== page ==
Over cupcakes and lemonade, Claire’s Corner Copia celebrated its 40 years in business as a unique local establishment and a model for the dynamic New Haven restaurant industry.

On Wednesday, city officials praised the restaurant and its owner, Claire Criscuolo, as a pioneer in the restaurant industry for cooking healthy, local and sustainable food. Although most restaurants in the U.S. stay open for roughly five to 10 years, according to the National Restaurant Association, Claire’s has occupied the same space since Criscuolo opened the restaurant with her late husband Frank in 1975. Today, as Yale’s University Properties division looks to open more local and regional shops in its storefront properties downtown, city officials cited Claire’s as an example of a well-run small business with strong ties to the community.

“The words local, organic, sustainable and healthy were not part of the dining lexicon [before Claire’s opened],” Assistant Director for New Haven and State Affairs Lauren Zucker said at the ribbon-cutting ceremony.

When Claire and Frank Criscuolo turned an old caramel corn shop into a family restaurant, they took up the entire corner of Chapel and College streets. With a four-burner stove and a few pans, Claire’s soups, breads and falafel were instant hits, Kathy Lapia, Criscuolo’s sister-in-law, said in an interview with the News. Claire’s now offers financial support to other small businesses in the city and is a member of the Chapel Street Merchants Association.

“Claire’s recipe for success for the past 40 years make it a staple for anyone downtown,” Mayor Toni Harp said at the event. “You have transformed this street corner into a destination crossroads.”

Criscuolo attributed the success of her restaurant to the quality of food and the continual support of the community. Although Claire’s has higher prices than other restaurants, Criscuolo said she pays her staff members fair wages and uses healthy ingredients, leading to a strong sense of loyalty among her customers and staff. Some employees at Claire’s have been working there for nearly two decades.

Louis Mangini presented Criscuolo with a congressional record from Congresswoman Rosa DeLauro, who will honor Claire’s on the floor of the U.S. Congress, thereby putting Claire’s into the Library of Congress Congressional Records.

When Claire’s came to New Haven, Chapel was a blighted street, according to Criscuolo’s brother Jim Lapia. But the shops around Claire’s have changed: A greasy luncheonette that was once next door to Claire’s is now the Italian restaurant Basta, and the New Haven Information Center shares the corner with Claire’s.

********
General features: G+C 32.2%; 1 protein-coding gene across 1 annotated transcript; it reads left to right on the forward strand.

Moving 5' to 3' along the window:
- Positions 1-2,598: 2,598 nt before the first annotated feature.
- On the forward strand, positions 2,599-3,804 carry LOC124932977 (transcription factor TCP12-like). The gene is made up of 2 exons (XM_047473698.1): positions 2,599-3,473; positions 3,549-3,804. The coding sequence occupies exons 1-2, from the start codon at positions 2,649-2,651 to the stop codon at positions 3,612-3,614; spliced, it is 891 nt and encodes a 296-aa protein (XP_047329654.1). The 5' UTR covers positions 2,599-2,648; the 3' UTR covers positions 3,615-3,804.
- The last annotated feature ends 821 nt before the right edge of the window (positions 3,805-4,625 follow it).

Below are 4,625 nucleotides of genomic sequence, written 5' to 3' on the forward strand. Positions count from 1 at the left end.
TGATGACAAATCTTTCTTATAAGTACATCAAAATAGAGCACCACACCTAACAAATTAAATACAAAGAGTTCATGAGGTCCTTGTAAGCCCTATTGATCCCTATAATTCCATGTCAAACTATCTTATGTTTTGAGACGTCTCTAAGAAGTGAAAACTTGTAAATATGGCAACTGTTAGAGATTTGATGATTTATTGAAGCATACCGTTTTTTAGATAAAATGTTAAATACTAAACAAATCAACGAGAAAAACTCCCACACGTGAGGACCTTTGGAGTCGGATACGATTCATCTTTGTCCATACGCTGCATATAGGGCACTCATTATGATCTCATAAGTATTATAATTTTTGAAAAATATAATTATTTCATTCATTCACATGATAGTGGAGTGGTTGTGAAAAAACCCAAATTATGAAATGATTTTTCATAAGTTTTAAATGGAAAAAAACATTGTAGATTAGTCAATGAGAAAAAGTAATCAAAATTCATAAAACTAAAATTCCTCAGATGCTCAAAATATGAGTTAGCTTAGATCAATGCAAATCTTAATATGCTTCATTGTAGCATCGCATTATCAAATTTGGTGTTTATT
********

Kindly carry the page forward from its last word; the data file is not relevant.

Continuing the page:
City Economic Development Director Matthew Nemerson SOM ’81 said New Haven has a large number of small “mom and pop” stores relative to other cities of its size. It is important for a city to feature national chains, like Chipotle and Shake Shack, which draw people to the city, but also to offer regional stores like Thom Brown, Nemerson added.

Over 70 percent of UP’s 90 tenants are local or regional businesses, said Bruce Alexander ’65, the vice president for the Office of New Haven and State Affairs. The retail industry has changed tremendously since Claire’s opened, Alexander added. The popularity of malls and big box stores outside the city has driven many small retailers out of business, he said.

“We have to draw people past the shopping malls,” Alexander said.

Workers in the shops near Claire’s tell a still bleaker story of business in the Elm City. Kyla Pitruzzello, a bartender at the Owl Shop who has lived in New Haven for 15 years, said New Haven is not a good city for starting a small business because rent prices are too high and Connecticut’s tax incentives are not as good as in other states.

Pitruzzello bemoaned the loss of many locally run businesses over the past 15 years. Places like the Daily Café, Richter’s Bar and Educated Burgher have all closed down since she came to the city. These empty lots have paved the way for national chains including Panera Bread and most recently Five Guys. The Owl Shop, which Pitruzzello said serves a niche market, is an exception to the trend.

“Some small businesses do alright over here, but it seems to be becoming more commercialized,” Pitruzzello said.

Claire’s is holding an anniversary party today during which the store will give away gifts and prizes.